Postberg and his colleagues decided to look at data gathered during E ring flybys between 2004 and 2008, when the instrument was least contaminated by interplanetary dust from elsewhere in the solar system. Over 15 separate intervals, the spacecraft collected and studied about ten thousand dust particles. And in roughly one percent of those, Postberg and his colleagues identified the signatures of complex organic compounds.
“It was kind of a needle in a haystack problem,” he says.
Clinging to grains of water ice ejected by Enceladus, these heavy, carbon-containing molecules had been launched into space, just waiting for Cassini to come by and collect them upon impact. What’s more, the large compounds are likely fragments of even larger parent molecules that could weigh thousands of atomic mass units, Postberg says.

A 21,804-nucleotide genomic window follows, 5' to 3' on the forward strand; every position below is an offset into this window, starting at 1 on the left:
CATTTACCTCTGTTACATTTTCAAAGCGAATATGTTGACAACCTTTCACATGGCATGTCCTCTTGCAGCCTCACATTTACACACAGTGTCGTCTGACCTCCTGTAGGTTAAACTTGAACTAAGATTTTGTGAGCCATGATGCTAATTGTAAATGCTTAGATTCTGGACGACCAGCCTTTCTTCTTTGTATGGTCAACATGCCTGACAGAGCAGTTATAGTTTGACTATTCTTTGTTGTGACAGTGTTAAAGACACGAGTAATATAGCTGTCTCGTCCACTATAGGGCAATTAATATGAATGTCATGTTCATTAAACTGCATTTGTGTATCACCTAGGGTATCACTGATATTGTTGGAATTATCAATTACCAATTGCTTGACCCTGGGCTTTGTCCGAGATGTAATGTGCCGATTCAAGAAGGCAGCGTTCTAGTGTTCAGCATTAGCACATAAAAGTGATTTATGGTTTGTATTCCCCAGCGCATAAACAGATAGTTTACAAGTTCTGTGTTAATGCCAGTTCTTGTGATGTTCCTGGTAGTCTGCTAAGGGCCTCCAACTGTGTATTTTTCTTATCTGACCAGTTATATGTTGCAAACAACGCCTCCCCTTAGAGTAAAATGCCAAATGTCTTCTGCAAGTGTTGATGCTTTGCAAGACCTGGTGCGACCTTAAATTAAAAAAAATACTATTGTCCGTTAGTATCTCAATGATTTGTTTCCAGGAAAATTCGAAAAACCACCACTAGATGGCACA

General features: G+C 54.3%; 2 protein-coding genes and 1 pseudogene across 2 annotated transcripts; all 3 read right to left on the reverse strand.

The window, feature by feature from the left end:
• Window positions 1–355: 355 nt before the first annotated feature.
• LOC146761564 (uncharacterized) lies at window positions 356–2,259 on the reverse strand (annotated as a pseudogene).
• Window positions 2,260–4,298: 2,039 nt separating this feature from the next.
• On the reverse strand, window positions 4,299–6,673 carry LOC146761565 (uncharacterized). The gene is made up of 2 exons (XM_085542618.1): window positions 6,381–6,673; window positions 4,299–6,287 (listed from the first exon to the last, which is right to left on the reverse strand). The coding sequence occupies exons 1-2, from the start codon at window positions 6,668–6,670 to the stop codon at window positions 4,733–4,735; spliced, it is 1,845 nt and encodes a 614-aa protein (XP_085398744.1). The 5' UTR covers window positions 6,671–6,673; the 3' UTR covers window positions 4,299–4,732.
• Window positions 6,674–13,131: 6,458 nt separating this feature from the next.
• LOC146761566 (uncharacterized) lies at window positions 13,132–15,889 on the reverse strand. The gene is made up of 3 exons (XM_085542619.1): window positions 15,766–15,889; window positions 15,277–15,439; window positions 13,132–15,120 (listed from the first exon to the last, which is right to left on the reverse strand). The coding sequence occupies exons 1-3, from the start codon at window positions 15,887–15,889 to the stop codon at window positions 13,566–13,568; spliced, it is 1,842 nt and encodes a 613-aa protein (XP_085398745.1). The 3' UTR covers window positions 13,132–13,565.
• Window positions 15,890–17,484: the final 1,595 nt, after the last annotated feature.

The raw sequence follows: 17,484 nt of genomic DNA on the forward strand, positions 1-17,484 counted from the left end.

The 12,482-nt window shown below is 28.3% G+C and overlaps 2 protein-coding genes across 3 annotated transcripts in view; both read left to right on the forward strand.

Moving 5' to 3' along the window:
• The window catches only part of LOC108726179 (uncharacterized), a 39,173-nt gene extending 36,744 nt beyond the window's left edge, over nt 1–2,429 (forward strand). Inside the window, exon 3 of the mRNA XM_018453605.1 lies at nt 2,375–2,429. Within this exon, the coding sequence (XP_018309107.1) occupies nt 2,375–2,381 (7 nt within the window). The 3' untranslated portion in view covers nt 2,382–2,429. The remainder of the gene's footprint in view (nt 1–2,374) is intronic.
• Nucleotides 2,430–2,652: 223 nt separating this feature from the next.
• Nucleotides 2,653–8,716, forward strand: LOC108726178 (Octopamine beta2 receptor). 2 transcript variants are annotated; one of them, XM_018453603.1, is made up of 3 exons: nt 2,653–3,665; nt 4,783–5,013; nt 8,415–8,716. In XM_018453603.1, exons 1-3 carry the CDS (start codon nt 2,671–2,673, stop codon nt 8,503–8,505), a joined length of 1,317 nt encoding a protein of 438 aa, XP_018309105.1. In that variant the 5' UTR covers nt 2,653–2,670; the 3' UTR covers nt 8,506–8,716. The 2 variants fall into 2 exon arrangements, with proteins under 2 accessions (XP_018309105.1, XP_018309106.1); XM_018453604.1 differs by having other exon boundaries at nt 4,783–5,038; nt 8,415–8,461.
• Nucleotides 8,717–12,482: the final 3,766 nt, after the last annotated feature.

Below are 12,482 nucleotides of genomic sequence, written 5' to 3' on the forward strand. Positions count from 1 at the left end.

It’s the first time such heavy organics have been identified at Enceladus. Previously, Cassini detected lighter, gassy molecules such as methane and ethane, which contain one or two carbon atoms and a smattering of hydrogens; these molecules weigh in at around 15 atomic mass units.
But the newly detected molecules are as heavy as 200 atomic mass units and comprise anywhere between seven and 15 carbon atoms, handfuls of hydrogens, as well as nitrogen and oxygen.